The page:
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I Forge Iron

Neal the smith

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About Neal the smith

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    Basildon, Essex, UK

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  1. Success uploading the images of a little hook for the kitchen and a towel ring. Kind of pleased with the forge weld on the ring. I’m also part way through a small dagger, and was thinking about using makume gane for the guard and pommel. So I’ve needed to learn how to make it. Some limited success after initial failures. Unfortunately British coins aren’t constructed in the same way as US, so the “roll of quarters” approach isn’t viable. This one is copper and brass.
  2. Hi Jon - for the arm ring have you thought of doing a coffee etch? Instant coffee and hot (not boiling) water and leave for a few hours or overnight.
  3. Nice work all. JHCC I’ve had the same section of file lying around for about a year. Now I know what to do with it! In the meantime I have a little hook for the kitchen and a towel ring for the bathroom. Quite happy with the forge weld on the towel ring and when I can manage to upload the images I’ll share... Until then, take care and stay safe.
  4. Owen, that is a really beautiful piece. Every patter welded blade of yours makes me want to get even half that good. I especially like the plain band on the transition between your two different billets, without which the blade may have looked a little busy. Something to try when I get a *lot* better.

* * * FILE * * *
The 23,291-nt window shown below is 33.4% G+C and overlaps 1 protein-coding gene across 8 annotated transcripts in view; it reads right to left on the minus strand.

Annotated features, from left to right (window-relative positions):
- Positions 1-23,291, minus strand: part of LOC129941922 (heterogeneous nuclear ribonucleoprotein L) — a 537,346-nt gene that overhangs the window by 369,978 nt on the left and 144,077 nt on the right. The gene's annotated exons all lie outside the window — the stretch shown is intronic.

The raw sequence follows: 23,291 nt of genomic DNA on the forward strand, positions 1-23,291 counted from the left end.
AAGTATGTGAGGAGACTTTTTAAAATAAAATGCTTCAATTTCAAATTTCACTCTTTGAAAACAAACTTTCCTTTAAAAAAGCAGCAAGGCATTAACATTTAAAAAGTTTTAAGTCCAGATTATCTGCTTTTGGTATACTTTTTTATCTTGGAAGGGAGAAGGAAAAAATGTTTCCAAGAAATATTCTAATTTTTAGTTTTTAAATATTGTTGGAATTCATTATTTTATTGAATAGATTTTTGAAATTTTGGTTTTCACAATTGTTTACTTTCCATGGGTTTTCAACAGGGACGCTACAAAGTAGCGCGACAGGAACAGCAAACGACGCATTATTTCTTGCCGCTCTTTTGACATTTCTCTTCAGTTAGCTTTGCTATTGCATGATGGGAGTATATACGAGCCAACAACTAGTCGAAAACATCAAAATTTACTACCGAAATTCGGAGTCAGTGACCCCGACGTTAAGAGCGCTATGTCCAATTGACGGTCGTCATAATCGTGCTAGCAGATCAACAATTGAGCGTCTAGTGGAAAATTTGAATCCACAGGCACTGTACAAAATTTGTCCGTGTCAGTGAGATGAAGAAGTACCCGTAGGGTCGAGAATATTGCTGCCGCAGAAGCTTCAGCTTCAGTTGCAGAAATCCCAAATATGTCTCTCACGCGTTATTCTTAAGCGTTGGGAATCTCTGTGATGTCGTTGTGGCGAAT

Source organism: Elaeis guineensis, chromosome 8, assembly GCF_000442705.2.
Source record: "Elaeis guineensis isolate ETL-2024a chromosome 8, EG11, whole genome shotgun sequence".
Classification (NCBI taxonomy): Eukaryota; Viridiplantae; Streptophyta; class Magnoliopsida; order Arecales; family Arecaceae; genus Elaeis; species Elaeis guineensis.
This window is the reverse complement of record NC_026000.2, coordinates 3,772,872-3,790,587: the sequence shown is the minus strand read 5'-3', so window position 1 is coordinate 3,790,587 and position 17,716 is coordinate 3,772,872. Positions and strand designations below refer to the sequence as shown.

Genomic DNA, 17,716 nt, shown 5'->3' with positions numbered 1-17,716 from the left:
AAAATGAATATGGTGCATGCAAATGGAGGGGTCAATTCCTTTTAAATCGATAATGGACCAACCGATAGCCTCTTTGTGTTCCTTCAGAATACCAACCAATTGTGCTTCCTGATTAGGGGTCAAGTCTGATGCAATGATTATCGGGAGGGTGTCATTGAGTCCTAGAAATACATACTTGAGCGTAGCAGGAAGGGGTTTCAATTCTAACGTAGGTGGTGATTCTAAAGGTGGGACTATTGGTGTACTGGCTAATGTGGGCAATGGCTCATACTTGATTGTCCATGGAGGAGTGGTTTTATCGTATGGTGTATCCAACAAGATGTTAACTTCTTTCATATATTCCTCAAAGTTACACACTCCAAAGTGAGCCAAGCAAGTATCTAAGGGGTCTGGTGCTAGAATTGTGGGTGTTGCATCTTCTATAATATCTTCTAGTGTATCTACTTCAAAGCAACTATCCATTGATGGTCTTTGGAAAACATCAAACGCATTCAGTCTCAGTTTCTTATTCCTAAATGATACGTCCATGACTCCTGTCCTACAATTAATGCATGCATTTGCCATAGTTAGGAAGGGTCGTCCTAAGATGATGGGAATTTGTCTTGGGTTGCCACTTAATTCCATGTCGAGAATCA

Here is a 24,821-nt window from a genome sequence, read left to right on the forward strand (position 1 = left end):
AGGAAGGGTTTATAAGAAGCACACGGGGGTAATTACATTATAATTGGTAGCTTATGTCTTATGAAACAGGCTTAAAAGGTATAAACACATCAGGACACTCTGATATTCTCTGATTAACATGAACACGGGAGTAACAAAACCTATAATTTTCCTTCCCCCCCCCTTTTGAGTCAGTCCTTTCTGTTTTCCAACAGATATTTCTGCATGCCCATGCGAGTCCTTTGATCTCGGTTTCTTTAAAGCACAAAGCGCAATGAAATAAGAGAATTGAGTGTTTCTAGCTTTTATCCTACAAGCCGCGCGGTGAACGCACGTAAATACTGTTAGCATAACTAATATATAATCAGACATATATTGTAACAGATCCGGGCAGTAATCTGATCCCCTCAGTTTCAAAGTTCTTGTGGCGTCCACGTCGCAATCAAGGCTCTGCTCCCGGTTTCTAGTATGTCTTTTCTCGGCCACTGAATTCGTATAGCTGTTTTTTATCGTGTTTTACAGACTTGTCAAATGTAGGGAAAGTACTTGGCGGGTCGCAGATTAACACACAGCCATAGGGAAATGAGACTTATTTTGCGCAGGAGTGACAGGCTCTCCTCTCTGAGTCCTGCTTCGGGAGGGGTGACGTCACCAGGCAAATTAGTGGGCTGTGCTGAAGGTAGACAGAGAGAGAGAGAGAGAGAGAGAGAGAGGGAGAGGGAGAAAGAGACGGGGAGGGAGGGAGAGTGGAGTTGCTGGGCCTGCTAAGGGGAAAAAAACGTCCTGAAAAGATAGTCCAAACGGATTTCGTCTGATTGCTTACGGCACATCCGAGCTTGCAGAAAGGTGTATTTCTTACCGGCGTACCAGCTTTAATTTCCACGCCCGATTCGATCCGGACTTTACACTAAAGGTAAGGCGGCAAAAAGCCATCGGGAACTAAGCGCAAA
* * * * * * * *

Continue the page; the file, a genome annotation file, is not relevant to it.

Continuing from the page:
5. Just curious, but as an alternative to restricting the airflow, could you set up a rheostat with the blower motor? Would that work? Never mind. Just dawned on me that the motor’s going to be ac. In the words of a great philosopher: “D’oh!”.
  6. Ah, OK. Now, I know I'm going to get something wrong here and someone with more knowledge of the crystalline structures and transition points will correct me, but here goes: In my experience, all heat treatment time is based primarily on the material and its thickness. This applies for quenching, annealing, normalising and tempering. As a result, if made of the same material, the results of tempering a chisel for seconds will not be the same as tempering a knife for hours. When you quench, you change the Austenite to Martensite, trapping the free carbon atoms within a hard and brittle structure. Tempering allows carbon trapped in the Martensite to be released, which has the effect of reducing hardness and increasing ductility. (Don't ask me how!) However that's not to say that either is wrong - could you put your punches in the oven for a few hours? Sure, but they are likely to have more ductility than they need and less hardness. Could you slowly heat the back of your knife and let the colours run and then stop the temper as soon as the blade hit the right colour? Again, sure (a treatment often referred to as blue-backing), but the physical properties won't be the same as the soaked knife.